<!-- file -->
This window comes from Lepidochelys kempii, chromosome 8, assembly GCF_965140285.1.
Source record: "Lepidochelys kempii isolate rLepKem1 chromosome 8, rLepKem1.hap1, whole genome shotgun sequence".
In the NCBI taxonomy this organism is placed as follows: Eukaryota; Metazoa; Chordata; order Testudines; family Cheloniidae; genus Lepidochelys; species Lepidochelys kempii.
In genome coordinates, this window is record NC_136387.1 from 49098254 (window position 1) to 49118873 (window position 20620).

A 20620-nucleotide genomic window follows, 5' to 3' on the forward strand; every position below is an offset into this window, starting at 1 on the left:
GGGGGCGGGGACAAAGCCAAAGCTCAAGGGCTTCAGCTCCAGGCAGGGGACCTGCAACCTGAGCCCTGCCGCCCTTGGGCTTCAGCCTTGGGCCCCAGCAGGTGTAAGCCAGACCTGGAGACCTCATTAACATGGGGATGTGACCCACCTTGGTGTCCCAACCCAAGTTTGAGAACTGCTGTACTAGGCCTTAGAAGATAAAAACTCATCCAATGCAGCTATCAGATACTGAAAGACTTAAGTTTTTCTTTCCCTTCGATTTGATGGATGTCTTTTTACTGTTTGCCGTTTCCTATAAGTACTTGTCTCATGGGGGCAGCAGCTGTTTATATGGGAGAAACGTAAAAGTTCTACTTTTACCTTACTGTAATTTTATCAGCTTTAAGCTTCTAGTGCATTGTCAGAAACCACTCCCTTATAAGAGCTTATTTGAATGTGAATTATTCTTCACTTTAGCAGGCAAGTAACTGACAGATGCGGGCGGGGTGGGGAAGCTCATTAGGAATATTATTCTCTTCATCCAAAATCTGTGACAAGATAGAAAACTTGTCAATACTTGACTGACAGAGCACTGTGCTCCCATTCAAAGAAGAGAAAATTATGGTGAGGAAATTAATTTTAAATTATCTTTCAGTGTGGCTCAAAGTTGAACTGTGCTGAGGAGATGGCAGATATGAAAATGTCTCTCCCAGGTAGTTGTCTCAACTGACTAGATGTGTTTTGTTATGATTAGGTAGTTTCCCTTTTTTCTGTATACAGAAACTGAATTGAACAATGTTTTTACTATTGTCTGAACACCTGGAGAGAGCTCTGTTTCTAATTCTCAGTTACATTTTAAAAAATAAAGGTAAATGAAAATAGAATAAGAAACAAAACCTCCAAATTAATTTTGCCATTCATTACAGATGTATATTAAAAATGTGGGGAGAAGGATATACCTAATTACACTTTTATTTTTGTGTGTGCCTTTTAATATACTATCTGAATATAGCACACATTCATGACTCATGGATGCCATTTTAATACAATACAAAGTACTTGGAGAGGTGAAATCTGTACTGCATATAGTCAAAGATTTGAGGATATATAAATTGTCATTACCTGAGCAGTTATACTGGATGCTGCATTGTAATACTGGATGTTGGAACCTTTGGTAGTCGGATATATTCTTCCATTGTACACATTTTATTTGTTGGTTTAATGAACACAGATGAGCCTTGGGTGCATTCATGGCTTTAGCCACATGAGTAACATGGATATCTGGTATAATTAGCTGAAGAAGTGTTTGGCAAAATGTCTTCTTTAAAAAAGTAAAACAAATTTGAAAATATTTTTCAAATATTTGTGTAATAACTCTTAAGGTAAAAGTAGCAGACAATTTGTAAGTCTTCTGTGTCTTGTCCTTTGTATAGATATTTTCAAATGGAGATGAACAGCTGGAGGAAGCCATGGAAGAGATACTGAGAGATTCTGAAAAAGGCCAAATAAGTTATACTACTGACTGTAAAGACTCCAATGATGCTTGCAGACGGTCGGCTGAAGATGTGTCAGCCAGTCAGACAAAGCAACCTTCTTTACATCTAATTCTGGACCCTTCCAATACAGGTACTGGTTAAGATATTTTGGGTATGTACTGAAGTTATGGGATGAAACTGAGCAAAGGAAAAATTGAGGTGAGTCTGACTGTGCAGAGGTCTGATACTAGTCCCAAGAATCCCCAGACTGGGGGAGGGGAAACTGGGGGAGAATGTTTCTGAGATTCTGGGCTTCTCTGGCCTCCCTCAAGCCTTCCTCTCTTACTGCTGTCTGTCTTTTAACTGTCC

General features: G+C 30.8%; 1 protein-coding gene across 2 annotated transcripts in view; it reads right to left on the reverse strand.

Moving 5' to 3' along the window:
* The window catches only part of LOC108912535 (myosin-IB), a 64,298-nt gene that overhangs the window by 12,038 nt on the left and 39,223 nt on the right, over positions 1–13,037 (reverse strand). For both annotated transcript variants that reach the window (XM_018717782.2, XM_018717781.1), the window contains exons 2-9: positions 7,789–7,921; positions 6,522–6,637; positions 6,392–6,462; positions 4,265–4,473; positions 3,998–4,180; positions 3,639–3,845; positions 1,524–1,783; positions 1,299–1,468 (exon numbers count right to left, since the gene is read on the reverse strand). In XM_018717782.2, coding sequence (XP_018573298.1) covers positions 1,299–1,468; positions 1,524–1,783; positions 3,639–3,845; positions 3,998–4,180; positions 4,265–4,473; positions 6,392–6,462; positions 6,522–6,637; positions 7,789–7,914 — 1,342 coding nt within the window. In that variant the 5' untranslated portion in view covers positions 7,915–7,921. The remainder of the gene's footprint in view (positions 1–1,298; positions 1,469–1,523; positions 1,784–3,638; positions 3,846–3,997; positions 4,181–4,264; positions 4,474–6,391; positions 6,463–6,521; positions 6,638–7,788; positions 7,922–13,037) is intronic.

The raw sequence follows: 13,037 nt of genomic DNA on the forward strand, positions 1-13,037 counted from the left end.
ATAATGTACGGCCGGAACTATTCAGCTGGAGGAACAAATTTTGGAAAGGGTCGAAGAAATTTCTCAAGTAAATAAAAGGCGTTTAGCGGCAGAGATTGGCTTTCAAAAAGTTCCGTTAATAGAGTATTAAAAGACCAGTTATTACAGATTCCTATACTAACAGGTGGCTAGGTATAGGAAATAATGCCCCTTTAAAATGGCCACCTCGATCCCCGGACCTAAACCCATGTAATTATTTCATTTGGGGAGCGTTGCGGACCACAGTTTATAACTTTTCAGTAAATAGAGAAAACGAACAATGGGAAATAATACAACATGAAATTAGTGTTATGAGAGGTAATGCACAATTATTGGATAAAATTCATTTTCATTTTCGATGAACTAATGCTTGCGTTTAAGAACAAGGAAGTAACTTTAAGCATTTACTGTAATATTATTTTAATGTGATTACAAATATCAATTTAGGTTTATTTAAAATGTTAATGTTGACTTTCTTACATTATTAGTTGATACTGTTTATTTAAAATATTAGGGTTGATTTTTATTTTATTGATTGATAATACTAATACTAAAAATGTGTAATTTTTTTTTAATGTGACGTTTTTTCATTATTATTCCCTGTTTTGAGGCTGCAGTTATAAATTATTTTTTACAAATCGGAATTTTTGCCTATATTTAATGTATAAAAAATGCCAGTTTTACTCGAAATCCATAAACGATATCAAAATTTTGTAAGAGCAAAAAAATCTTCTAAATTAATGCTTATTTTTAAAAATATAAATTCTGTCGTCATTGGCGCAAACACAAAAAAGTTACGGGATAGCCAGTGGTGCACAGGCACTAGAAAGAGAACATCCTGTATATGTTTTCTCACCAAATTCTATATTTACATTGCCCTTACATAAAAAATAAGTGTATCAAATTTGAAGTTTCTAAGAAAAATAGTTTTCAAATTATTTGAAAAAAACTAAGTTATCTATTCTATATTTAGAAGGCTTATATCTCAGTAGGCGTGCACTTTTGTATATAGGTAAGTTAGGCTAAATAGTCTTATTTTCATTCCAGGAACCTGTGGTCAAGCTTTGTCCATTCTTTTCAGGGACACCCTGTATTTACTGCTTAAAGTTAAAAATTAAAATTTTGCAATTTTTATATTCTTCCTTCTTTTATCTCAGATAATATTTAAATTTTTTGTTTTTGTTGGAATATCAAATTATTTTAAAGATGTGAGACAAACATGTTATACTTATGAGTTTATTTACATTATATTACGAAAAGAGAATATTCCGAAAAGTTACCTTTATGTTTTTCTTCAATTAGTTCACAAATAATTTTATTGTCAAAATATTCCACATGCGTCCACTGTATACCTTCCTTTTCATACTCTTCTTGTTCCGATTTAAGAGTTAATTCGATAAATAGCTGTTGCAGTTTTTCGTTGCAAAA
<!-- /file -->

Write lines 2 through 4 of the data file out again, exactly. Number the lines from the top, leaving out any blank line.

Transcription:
Source record: "Lepidochelys kempii isolate rLepKem1 chromosome 8, rLepKem1.hap1, whole genome shotgun sequence".
In the NCBI taxonomy this organism is placed as follows: Eukaryota; Metazoa; Chordata; order Testudines; family Cheloniidae; genus Lepidochelys; species Lepidochelys kempii.
In genome coordinates, this window is record NC_136387.1 from 49098254 (window position 1) to 49118873 (window position 20620).